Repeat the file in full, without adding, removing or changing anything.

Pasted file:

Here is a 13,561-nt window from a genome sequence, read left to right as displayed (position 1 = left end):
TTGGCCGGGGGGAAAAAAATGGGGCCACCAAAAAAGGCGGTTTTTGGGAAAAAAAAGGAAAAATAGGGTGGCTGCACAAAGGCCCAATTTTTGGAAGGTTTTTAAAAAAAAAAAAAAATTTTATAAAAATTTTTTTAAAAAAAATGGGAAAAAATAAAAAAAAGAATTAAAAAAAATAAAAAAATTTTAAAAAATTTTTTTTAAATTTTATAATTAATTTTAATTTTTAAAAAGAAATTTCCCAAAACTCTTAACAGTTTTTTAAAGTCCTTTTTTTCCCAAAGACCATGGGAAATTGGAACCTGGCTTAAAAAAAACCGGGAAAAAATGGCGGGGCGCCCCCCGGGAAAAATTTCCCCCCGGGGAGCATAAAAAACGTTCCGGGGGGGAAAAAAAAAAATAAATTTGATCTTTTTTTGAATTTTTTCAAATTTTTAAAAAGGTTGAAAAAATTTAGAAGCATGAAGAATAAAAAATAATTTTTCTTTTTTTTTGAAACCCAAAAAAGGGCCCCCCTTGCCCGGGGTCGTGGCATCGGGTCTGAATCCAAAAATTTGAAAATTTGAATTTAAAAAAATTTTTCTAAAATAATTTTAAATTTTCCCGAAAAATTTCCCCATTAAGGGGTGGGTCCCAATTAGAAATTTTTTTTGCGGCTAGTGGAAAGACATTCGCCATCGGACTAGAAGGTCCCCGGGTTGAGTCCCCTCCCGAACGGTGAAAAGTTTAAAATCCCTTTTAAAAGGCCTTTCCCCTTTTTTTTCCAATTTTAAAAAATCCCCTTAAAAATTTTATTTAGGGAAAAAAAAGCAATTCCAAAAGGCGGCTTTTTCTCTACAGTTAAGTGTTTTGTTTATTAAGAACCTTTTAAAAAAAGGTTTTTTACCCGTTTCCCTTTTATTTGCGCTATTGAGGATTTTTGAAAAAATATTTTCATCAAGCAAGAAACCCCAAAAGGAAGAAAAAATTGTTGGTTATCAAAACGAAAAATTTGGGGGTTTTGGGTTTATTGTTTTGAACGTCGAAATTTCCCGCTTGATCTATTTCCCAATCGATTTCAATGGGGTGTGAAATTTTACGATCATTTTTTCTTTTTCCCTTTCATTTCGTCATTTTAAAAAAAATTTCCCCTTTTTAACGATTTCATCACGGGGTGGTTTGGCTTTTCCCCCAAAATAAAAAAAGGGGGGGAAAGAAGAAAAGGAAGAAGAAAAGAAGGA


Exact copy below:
Here is a 13,561-nt window from a genome sequence, read left to right as displayed (position 1 = left end):
TTGGCCGGGGGGAAAAAAATGGGGCCACCAAAAAAGGCGGTTTTTGGGAAAAAAAAGGAAAAATAGGGTGGCTGCACAAAGGCCCAATTTTTGGAAGGTTTTTAAAAAAAAAAAAAAATTTTATAAAAATTTTTTTAAAAAAAATGGGAAAAAATAAAAAAAAGAATTAAAAAAAATAAAAAAATTTTAAAAAATTTTTTTTAAATTTTATAATTAATTTTAATTTTTAAAAAGAAATTTCCCAAAACTCTTAACAGTTTTTTAAAGTCCTTTTTTTCCCAAAGACCATGGGAAATTGGAACCTGGCTTAAAAAAAACCGGGAAAAAATGGCGGGGCGCCCCCCGGGAAAAATTTCCCCCCGGGGAGCATAAAAAACGTTCCGGGGGGGAAAAAAAAAAATAAATTTGATCTTTTTTTGAATTTTTTCAAATTTTTAAAAAGGTTGAAAAAATTTAGAAGCATGAAGAATAAAAAATAATTTTTCTTTTTTTTTGAAACCCAAAAAAGGGCCCCCCTTGCCCGGGGTCGTGGCATCGGGTCTGAATCCAAAAATTTGAAAATTTGAATTTAAAAAAATTTTTCTAAAATAATTTTAAATTTTCCCGAAAAATTTCCCCATTAAGGGGTGGGTCCCAATTAGAAATTTTTTTTGCGGCTAGTGGAAAGACATTCGCCATCGGACTAGAAGGTCCCCGGGTTGAGTCCCCTCCCGAACGGTGAAAAGTTTAAAATCCCTTTTAAAAGGCCTTTCCCCTTTTTTTTCCAATTTTAAAAAATCCCCTTAAAAATTTTATTTAGGGAAAAAAAAGCAATTCCAAAAGGCGGCTTTTTCTCTACAGTTAAGTGTTTTGTTTATTAAGAACCTTTTAAAAAAAGGTTTTTTACCCGTTTCCCTTTTATTTGCGCTATTGAGGATTTTTGAAAAAATATTTTCATCAAGCAAGAAACCCCAAAAGGAAGAAAAAATTGTTGGTTATCAAAACGAAAAATTTGGGGGTTTTGGGTTTATTGTTTTGAACGTCGAAATTTCCCGCTTGATCTATTTCCCAATCGATTTCAATGGGGTGTGAAATTTTACGATCATTTTTTCTTTTTCCCTTTCATTTCGTCATTTTAAAAAAAATTTCCCCTTTTTAACGATTTCATCACGGGGTGGTTTGGCTTTTCCCCCAAAATAAAAAAAGGGGGGGAAAGAAGAAAAGGAAGAAGAAAAGAAGGA